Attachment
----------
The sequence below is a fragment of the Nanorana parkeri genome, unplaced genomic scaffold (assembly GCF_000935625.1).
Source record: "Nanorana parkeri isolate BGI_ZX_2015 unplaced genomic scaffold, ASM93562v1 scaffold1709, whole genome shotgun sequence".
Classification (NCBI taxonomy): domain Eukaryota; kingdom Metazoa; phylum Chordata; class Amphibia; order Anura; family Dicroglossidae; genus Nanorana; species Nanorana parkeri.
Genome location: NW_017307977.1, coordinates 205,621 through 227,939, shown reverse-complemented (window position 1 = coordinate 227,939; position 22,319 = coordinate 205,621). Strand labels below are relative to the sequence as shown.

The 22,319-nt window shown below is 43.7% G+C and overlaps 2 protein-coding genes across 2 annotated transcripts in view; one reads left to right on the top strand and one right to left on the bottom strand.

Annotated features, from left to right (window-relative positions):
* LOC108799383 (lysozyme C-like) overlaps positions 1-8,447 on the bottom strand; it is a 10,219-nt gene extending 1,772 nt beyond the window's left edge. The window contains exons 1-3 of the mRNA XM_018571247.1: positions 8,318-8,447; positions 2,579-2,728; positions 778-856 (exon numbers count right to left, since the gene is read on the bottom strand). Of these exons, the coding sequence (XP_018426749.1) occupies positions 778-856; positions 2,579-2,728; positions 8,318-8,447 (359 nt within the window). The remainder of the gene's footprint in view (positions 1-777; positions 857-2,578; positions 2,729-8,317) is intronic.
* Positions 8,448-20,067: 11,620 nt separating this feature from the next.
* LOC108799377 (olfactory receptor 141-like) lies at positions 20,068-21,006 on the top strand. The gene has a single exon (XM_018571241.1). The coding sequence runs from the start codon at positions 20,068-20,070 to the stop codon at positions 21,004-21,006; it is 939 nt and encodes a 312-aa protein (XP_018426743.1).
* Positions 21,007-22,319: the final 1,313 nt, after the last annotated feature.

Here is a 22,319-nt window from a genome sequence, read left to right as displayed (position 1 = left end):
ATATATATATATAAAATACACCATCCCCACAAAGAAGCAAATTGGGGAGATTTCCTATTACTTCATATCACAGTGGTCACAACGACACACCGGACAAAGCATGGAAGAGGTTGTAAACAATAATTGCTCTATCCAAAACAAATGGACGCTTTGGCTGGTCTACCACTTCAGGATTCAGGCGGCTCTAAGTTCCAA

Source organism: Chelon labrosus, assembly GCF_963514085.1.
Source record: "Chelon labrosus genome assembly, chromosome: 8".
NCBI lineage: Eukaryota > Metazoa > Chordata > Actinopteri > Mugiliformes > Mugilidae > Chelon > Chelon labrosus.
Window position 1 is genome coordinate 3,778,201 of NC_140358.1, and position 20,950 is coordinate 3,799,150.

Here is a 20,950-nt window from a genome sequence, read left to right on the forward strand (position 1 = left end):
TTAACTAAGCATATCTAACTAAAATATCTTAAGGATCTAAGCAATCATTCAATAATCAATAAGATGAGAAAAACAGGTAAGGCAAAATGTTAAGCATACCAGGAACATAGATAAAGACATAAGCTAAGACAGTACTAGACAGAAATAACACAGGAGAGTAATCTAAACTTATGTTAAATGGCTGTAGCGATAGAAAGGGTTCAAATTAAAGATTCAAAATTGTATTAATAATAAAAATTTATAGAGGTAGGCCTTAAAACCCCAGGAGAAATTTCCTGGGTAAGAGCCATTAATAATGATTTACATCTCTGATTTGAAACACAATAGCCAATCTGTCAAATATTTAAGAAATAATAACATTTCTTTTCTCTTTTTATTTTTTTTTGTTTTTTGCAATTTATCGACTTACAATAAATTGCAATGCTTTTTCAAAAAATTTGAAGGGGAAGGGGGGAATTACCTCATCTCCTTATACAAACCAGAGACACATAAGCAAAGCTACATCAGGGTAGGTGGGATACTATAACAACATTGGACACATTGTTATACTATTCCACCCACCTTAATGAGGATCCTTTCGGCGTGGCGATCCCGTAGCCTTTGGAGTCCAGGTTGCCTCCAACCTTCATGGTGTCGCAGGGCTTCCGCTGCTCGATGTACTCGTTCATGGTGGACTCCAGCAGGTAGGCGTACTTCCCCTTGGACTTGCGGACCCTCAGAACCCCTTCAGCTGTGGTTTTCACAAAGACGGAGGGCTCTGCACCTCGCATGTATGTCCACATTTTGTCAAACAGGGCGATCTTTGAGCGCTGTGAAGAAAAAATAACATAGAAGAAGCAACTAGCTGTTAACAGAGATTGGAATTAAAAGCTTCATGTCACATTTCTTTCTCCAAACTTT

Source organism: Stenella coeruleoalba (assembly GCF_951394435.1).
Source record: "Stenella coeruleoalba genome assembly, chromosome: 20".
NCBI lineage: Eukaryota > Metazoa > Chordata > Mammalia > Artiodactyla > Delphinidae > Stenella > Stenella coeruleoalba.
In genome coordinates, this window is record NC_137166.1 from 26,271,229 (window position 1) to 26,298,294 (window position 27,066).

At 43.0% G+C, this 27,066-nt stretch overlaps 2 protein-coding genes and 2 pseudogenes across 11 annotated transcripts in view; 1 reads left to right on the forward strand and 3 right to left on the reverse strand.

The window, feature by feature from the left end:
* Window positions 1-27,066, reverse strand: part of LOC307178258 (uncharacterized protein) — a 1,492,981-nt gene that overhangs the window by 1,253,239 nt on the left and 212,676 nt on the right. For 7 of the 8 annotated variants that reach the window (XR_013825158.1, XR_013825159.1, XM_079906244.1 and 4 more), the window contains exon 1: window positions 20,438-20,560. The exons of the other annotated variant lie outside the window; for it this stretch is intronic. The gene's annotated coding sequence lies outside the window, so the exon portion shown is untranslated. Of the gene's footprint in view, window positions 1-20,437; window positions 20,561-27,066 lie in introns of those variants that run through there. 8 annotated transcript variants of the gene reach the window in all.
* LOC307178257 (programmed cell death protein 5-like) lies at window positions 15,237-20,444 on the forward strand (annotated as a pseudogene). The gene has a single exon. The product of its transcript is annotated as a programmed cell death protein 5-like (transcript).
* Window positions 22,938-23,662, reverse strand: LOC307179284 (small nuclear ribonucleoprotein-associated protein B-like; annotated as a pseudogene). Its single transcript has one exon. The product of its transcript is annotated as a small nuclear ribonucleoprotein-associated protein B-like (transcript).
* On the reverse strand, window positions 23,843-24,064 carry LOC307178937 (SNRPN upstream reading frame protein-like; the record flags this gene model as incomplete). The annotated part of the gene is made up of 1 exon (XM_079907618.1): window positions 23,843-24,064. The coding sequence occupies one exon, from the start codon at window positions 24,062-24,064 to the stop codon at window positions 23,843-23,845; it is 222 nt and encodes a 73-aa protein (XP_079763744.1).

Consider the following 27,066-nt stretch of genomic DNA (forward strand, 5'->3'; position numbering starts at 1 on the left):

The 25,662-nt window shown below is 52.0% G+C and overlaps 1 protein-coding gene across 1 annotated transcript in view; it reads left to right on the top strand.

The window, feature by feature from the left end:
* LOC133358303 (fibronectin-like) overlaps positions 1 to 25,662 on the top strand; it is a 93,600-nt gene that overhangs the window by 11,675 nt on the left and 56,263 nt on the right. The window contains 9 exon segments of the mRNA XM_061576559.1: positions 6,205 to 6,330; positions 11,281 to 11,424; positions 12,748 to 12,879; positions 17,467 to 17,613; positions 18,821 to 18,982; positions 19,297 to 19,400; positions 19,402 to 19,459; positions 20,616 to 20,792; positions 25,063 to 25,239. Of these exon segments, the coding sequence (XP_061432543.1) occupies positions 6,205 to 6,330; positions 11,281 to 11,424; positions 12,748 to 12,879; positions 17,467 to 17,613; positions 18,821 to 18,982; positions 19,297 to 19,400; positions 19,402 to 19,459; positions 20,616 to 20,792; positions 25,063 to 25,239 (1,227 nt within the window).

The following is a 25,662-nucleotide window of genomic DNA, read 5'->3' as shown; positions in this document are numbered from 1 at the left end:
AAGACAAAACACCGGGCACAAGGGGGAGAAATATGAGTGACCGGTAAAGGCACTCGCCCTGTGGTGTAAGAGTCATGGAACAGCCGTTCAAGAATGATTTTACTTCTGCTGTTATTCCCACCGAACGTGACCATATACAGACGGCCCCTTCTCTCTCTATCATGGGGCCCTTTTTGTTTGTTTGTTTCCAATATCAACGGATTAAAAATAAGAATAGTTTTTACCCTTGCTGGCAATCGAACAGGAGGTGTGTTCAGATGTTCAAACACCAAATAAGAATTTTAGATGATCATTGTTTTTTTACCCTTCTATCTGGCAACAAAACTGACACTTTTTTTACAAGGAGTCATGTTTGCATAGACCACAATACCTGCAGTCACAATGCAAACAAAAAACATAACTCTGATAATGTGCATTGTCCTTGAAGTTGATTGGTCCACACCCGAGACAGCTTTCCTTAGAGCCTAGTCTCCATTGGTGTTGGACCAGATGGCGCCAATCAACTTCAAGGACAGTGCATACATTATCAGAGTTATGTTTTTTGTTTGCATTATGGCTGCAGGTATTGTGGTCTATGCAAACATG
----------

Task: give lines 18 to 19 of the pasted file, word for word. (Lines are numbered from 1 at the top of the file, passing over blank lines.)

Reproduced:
TTAACTAAGCATATCTAACTAAAATATCTTAAGGATCTAAGCAATCATTCAATAATCAATAAGATGAGAAAAACAGGTAAGGCAAAATGTTAAGCATACCAGGAACATAGATAAAGACATAAGCTAAGACAGTACTAGACAGAAATAACACAGGAGAGTAATCTAAACTTATGTTAAATGGCTGTAGCGATAGAAAGGGTTCAAATTAAAGATTCAAAATTGTATTAATAATAAAAATTTATAGAGGTAGGCCTTAAAACCCCAGGAGAAATTTCCTGGGTAAGAGCCATTAATAATGATTTACATCTCTGATTTGAAACACAATAGCCAATCTGTCAAATATTTAAGAAATAATAACATTTCTTTTCTCTTTTTATTTTTTTTTGTTTTTTGCAATTTATCGACTTACAATAAATTGCAATGCTTTTTCAAAAAATTTGAAGGGGAAGGGGGGAATTACCTCATCTCCTTATACAAACCAGAGACACATAAGCAAAGCTACATCAGGGTAGGTGGGATACTATAACAACATTGGACACATTGTTATACTATTCCACCCACCTTAATGAGGATCCTTTCGGCGTGGCGATCCCGTAGCCTTTGGAGTCCAGGTTGCCTCCAACCTTCATGGTGTCGCAGGGCTTCCGCTGCTCGATGTACTCGTTCATGGTGGACTCCAGCAGGTAGGCGTACTTCCCCTTGGACTTGCGGACCCTCAGAACCCCTTCAGCTGTGGTTTTCACAAAGACGGAGGGCTCTGCACCTCGCATGTATGTCCACATTTTGTCAAACAGGGCGATCTTTGAGCGCTGTGAAGAAAAAATAACATAGAAGAAGCAACTAGCTGTTAACAGAGATTGGAATTAAAAGCTTCATGTCACATTTCTTTCTCCAAACTTT

Source organism: Stenella coeruleoalba (assembly GCF_951394435.1).